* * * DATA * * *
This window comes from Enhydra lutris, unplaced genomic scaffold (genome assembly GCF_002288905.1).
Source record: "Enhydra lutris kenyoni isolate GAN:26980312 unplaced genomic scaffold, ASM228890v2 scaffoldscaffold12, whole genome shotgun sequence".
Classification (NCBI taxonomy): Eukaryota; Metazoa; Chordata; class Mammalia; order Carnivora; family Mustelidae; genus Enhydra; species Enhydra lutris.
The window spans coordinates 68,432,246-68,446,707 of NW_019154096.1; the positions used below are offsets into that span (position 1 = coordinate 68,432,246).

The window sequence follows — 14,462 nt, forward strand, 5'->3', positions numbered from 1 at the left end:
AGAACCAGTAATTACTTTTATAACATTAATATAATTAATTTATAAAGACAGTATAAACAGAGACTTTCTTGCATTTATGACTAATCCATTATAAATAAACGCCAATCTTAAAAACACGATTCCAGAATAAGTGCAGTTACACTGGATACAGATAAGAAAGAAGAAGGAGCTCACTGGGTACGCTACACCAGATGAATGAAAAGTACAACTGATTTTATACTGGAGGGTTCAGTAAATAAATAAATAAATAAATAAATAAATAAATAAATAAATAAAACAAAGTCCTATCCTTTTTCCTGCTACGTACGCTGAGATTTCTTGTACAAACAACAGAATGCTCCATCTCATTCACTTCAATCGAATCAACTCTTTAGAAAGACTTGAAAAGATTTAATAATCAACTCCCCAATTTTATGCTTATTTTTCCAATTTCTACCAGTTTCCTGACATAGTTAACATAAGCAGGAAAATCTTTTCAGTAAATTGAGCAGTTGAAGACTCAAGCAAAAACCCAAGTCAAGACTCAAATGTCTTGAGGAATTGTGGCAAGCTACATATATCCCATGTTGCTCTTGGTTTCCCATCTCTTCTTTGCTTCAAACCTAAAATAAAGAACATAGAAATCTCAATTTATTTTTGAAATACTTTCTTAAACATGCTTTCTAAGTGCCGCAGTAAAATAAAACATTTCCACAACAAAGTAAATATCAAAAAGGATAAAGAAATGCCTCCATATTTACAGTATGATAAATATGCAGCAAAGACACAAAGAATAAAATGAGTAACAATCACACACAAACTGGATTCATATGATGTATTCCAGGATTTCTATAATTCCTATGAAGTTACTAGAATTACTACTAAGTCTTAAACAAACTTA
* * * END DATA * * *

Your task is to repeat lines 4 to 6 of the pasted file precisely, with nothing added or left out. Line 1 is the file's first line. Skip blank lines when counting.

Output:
The window spans coordinates 68,432,246-68,446,707 of NW_019154096.1; the positions used below are offsets into that span (position 1 = coordinate 68,432,246).

The window sequence follows — 14,462 nt, forward strand, 5'->3', positions numbered from 1 at the left end:
AGAACCAGTAATTACTTTTATAACATTAATATAATTAATTTATAAAGACAGTATAAACAGAGACTTTCTTGCATTTATGACTAATCCATTATAAATAAACGCCAATCTTAAAAACACGATTCCAGAATAAGTGCAGTTACACTGGATACAGATAAGAAAGAAGAAGGAGCTCACTGGGTACGCTACACCAGATGAATGAAAAGTACAACTGATTTTATACTGGAGGGTTCAGTAAATAAATAAATAAATAAATAAATAAATAAATAAATAAATAAAACAAAGTCCTATCCTTTTTCCTGCTACGTACGCTGAGATTTCTTGTACAAACAACAGAATGCTCCATCTCATTCACTTCAATCGAATCAACTCTTTAGAAAGACTTGAAAAGATTTAATAATCAACTCCCCAATTTTATGCTTATTTTTCCAATTTCTACCAGTTTCCTGACATAGTTAACATAAGCAGGAAAATCTTTTCAGTAAATTGAGCAGTTGAAGACTCAAGCAAAAACCCAAGTCAAGACTCAAATGTCTTGAGGAATTGTGGCAAGCTACATATATCCCATGTTGCTCTTGGTTTCCCATCTCTTCTTTGCTTCAAACCTAAAATAAAGAACATAGAAATCTCAATTTATTTTTGAAATACTTTCTTAAACATGCTTTCTAAGTGCCGCAGTAAAATAAAACATTTCCACAACAAAGTAAATATCAAAAAGGATAAAGAAATGCCTCCATATTTACAGTATGATAAATATGCAGCAAAGACACAAAGAATAAAATGAGTAACAATCACACACAAACTGGATTCATATGATGTATTCCAGGATTTCTATAATTCCTATGAAGTTACTAGAATTACTACTAAGTCTTAAACAAACTTA